The choice of an elliptical versus treadmill for cardio depends on personal preference, fitness goals, and any physical considerations. Both machines offer great cardiovascular workouts, but they have some differences:
- Impact on Joints: Ellipticals tend to be lower impact as they have pedals that support the feet and move in a gliding motion, causing less stress on the joints compared to running on a treadmill, which involves more impact.
- Calorie Burn: Both machines can provide effective calorie-burning workouts. The exact amount burned can vary based on the intensity and duration of the exercise, but generally, both are efficient.
- Variety of Workouts: Treadmills allow for running, walking, incline variations, and speed adjustments. Ellipticals offer forward and backward motion, different resistance levels, and often have handles to engage the upper body.
- Muscle Engagement: Ellipticals engage both upper and lower body muscles, while treadmills primarily focus on lower body muscles like the calves, thighs, and glutes.
- Accessibility: Some people find the elliptical motion to be more accessible, especially for those with joint issues or injuries.
Now lets add in a caveat. A treadmill with incline versus an Elliptical. Both a treadmill with an incline and an elliptical offer unique benefits and determining which is “better” depends on your fitness goals and personal preferences.
Treadmill with Incline:
- Simulates outdoor terrain: Inclines simulate outdoor conditions like hills, which can help increase the intensity of your workout and engage different muscles.
- Calorie burn: Working out on an inclined treadmill generally burns more calories compared to walking or running on a flat surface.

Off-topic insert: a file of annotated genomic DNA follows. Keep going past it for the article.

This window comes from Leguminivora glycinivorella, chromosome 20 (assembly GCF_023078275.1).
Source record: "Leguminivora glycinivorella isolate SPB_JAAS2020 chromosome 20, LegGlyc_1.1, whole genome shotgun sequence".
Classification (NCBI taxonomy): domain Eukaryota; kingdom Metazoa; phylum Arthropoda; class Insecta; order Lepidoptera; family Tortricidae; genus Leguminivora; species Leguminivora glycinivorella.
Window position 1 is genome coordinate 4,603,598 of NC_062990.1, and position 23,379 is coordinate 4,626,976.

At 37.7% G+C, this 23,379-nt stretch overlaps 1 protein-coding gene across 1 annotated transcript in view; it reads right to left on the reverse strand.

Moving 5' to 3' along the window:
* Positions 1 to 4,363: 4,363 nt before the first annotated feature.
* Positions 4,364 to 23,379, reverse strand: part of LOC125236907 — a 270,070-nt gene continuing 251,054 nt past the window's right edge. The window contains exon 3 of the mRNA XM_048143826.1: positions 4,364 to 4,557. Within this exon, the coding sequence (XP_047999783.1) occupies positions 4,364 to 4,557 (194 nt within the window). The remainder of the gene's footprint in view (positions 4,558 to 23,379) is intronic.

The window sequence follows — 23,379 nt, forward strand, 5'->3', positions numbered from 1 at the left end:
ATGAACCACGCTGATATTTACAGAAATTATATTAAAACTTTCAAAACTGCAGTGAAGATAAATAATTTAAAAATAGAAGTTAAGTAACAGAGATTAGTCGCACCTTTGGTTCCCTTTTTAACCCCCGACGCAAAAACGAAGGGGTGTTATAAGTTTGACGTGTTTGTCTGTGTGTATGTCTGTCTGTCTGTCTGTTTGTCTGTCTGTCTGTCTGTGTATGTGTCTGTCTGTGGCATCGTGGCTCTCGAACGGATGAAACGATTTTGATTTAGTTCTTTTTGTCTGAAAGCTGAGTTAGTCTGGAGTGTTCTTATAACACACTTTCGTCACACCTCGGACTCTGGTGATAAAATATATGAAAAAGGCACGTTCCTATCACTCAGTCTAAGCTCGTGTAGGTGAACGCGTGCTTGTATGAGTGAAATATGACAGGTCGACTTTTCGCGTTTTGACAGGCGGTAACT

- Specific muscle engagement: It targets different muscles, including the calves, hamstrings, and glutes, in addition to the cardiovascular benefits.
In terms of calorie burn, an inclined treadmill might have a slight edge due to the increased intensity it offers.
- Low-impact workout: Ellipticals are easier on the joints compared to running or walking on a treadmill, making them suitable for individuals with joint issues or injuries.
- Engages upper and lower body: Ellipticals engage both upper and lower body muscles simultaneously, offering a full-body workout.
- Versatility: They often have adjustable resistance levels, allowing for varied intensity workouts.
If you’re looking to engage multiple muscle groups and have a full-body workout, an elliptical might be more suitable
Ultimately, the “better” option depends on your preferences, body condition, and fitness objectives. Some people prefer the more natural movement of a treadmill, while others appreciate the low-impact nature of an elliptical. Some people prefer the varied terrain simulation of an inclined treadmill, while others appreciate the low-impact, full-body workout of an elliptical. Mixing both can also add variety to your routine and help target different muscle groups.
It might be beneficial to try both and see which one feels more comfortable and enjoyable for you. Mixing both can also add variety to your workouts and engage different muscle groups.